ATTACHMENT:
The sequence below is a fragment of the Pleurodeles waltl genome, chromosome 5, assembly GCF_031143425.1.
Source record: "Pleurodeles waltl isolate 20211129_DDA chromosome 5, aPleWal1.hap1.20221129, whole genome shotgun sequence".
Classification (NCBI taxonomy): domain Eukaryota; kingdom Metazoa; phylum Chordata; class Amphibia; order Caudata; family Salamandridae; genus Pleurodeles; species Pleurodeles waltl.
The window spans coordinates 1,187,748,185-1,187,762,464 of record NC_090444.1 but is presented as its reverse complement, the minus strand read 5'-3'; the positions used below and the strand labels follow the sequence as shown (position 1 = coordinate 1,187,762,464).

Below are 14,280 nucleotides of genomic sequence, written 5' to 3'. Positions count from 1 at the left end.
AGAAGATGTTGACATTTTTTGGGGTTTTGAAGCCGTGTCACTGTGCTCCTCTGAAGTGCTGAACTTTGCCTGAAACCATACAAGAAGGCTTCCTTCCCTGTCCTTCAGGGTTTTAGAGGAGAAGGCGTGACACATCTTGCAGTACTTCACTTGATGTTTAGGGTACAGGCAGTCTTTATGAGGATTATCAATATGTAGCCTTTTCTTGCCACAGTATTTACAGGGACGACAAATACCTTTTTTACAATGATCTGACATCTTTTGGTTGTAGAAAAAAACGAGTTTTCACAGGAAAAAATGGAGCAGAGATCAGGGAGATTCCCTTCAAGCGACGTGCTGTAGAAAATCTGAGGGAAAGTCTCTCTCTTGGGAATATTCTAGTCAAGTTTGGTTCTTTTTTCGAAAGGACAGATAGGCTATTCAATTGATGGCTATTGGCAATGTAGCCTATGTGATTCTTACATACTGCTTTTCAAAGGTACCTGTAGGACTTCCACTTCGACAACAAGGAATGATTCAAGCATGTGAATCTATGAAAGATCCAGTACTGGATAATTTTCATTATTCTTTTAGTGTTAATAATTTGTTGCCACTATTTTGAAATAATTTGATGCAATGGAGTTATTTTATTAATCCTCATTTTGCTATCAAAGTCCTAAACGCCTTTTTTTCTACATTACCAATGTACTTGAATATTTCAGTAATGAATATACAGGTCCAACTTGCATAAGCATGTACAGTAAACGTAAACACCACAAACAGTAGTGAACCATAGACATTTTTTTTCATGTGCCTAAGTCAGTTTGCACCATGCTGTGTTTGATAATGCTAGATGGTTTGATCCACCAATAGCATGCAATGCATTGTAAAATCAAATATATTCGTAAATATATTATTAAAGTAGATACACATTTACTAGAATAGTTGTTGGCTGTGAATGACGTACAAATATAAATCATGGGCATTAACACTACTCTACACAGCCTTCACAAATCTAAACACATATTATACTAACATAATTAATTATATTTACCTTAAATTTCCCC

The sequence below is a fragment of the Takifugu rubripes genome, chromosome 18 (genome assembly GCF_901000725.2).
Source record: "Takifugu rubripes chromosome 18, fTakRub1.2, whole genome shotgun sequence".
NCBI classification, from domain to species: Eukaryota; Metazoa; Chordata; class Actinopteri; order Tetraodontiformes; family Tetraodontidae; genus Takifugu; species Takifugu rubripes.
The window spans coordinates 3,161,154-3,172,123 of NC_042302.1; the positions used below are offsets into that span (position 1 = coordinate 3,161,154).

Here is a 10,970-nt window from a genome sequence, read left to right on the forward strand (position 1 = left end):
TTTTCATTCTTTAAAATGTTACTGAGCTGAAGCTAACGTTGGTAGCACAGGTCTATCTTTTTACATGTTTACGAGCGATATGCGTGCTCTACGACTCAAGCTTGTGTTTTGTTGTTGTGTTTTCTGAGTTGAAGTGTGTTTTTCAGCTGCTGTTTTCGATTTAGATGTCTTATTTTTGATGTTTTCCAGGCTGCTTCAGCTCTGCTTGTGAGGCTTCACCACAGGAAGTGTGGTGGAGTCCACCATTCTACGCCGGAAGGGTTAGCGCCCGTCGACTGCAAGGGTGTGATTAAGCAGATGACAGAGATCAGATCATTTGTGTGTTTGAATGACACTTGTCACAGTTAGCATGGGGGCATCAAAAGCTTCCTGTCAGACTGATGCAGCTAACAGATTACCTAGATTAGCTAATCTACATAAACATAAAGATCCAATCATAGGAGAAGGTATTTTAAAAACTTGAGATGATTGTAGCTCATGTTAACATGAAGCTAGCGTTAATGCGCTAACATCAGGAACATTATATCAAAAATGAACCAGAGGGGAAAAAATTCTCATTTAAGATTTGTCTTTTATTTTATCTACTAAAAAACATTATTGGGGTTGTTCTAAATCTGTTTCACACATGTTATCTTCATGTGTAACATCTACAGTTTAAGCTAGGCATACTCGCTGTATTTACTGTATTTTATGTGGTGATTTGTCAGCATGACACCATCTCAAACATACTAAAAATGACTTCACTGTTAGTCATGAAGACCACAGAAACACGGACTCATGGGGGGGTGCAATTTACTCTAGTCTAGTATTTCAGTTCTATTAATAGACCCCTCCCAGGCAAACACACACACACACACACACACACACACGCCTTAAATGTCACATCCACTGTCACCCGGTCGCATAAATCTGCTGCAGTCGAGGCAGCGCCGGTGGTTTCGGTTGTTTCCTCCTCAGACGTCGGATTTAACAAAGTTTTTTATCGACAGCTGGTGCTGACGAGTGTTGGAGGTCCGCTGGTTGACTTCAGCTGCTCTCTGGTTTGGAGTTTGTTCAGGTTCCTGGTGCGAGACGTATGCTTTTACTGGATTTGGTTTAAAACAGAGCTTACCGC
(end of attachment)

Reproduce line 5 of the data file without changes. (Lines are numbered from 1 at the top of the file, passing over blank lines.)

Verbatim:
Below are 14,280 nucleotides of genomic sequence, written 5' to 3'. Positions count from 1 at the left end.